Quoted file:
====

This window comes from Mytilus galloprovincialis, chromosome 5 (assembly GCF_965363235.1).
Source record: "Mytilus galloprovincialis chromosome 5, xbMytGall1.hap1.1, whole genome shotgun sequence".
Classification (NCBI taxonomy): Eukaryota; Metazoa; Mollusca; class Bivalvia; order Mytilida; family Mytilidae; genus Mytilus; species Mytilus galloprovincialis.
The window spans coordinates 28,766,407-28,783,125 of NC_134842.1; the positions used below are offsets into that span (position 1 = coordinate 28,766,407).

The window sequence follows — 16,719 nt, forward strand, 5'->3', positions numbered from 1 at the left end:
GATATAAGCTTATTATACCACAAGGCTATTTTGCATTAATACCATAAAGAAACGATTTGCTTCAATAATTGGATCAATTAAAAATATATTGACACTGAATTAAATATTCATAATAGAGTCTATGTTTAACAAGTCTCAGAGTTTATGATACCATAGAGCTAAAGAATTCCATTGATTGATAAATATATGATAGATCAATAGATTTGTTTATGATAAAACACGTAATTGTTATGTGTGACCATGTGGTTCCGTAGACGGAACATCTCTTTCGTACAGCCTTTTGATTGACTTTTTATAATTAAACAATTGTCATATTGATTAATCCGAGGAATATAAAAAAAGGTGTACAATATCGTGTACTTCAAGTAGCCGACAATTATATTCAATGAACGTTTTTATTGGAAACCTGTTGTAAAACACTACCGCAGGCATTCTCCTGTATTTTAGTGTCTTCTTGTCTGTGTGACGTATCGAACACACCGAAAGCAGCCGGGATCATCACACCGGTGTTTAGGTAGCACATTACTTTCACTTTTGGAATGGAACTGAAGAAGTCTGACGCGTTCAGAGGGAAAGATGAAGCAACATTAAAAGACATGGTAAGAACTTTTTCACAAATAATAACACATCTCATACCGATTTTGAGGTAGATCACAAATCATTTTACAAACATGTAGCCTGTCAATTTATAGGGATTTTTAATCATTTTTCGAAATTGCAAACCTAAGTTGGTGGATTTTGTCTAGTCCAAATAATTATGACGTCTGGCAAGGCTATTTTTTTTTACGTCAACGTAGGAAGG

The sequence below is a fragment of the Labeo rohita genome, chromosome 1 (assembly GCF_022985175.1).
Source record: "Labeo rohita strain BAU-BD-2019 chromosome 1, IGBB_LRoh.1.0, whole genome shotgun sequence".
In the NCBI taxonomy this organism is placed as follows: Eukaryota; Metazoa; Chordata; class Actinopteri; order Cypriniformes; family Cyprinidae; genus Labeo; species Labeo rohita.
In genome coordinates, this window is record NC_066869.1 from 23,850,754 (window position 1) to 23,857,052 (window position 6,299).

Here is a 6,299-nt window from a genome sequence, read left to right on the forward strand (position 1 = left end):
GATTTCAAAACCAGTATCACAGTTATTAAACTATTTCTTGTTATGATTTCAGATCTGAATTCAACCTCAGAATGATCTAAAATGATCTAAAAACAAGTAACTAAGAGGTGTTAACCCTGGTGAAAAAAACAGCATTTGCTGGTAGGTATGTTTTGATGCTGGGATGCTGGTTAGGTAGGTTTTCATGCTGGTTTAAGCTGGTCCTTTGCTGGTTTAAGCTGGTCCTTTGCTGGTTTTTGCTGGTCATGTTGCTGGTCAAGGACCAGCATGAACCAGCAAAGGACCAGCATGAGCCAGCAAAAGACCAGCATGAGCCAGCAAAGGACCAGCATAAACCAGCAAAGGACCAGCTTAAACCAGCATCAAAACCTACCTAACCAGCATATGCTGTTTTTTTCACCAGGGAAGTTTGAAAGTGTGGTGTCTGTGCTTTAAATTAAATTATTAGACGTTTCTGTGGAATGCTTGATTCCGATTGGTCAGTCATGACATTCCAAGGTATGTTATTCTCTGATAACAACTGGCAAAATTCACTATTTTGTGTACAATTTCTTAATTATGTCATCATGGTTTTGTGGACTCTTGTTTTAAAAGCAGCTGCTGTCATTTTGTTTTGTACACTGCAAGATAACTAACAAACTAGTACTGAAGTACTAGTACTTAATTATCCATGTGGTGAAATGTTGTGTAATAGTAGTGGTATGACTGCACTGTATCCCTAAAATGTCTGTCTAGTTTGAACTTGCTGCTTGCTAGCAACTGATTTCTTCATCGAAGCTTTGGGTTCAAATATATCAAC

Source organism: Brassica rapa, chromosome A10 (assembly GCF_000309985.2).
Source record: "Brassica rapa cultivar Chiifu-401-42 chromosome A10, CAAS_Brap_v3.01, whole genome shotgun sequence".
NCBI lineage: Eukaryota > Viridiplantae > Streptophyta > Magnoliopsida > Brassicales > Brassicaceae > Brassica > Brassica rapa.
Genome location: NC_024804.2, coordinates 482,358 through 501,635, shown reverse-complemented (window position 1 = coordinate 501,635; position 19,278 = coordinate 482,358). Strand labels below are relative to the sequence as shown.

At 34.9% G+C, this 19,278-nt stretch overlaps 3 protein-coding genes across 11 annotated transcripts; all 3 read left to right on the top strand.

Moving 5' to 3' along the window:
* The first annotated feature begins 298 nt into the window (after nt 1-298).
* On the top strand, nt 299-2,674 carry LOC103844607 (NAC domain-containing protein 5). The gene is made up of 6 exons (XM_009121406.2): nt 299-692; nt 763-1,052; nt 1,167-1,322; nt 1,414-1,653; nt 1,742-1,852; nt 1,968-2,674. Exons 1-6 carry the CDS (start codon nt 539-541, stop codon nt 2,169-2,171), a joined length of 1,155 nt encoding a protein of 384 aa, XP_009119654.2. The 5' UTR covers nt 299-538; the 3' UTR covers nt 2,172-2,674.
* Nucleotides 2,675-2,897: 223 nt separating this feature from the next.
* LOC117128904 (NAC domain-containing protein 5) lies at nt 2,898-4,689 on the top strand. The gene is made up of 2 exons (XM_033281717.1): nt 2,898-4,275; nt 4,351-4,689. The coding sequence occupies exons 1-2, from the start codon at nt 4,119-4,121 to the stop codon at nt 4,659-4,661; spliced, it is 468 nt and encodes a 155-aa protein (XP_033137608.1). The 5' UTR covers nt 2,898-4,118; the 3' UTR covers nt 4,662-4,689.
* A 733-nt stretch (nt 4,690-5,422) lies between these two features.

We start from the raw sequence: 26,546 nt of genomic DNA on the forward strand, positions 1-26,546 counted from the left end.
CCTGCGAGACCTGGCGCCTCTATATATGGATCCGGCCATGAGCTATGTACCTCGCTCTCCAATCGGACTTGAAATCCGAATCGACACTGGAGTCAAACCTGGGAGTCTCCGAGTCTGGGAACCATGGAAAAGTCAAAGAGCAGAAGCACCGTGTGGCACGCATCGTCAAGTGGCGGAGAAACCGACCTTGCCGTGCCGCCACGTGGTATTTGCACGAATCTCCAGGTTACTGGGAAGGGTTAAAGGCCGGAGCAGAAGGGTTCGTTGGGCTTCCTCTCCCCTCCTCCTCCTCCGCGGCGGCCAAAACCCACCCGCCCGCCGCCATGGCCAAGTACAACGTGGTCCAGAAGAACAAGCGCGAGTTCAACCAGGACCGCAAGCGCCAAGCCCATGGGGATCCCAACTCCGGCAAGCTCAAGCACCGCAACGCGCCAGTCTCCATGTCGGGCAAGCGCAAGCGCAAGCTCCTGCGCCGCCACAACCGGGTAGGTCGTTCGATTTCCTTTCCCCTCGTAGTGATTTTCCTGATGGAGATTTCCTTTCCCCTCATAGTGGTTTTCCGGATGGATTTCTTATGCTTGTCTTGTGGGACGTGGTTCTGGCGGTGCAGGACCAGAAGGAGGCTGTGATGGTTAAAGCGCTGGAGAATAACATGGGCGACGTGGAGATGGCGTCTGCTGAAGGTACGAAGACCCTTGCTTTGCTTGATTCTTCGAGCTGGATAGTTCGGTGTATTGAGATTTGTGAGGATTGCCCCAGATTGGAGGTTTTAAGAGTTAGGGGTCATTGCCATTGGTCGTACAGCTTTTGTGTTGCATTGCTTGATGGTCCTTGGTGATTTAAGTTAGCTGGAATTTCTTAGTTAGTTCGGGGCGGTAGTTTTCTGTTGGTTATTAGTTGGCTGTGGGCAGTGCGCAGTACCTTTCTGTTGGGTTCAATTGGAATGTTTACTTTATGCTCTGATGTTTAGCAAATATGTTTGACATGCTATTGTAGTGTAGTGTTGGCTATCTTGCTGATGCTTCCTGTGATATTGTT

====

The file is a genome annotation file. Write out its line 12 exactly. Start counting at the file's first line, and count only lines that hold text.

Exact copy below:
GATTTCAAAACCAGTATCACAGTTATTAAACTATTTCTTGTTATGATTTCAGATCTGAATTCAACCTCAGAATGATCTAAAATGATCTAAAAACAAGTAACTAAGAGGTGTTAACCCTGGTGAAAAAAACAGCATTTGCTGGTAGGTATGTTTTGATGCTGGGATGCTGGTTAGGTAGGTTTTCATGCTGGTTTAAGCTGGTCCTTTGCTGGTTTAAGCTGGTCCTTTGCTGGTTTTTGCTGGTCATGTTGCTGGTCAAGGACCAGCATGAACCAGCAAAGGACCAGCATGAGCCAGCAAAAGACCAGCATGAGCCAGCAAAGGACCAGCATAAACCAGCAAAGGACCAGCTTAAACCAGCATCAAAACCTACCTAACCAGCATATGCTGTTTTTTTCACCAGGGAAGTTTGAAAGTGTGGTGTCTGTGCTTTAAATTAAATTATTAGACGTTTCTGTGGAATGCTTGATTCCGATTGGTCAGTCATGACATTCCAAGGTATGTTATTCTCTGATAACAACTGGCAAAATTCACTATTTTGTGTACAATTTCTTAATTATGTCATCATGGTTTTGTGGACTCTTGTTTTAAAAGCAGCTGCTGTCATTTTGTTTTGTACACTGCAAGATAACTAACAAACTAGTACTGAAGTACTAGTACTTAATTATCCATGTGGTGAAATGTTGTGTAATAGTAGTGGTATGACTGCACTGTATCCCTAAAATGTCTGTCTAGTTTGAACTTGCTGCTTGCTAGCAACTGATTTCTTCATCGAAGCTTTGGGTTCAAATATATCAAC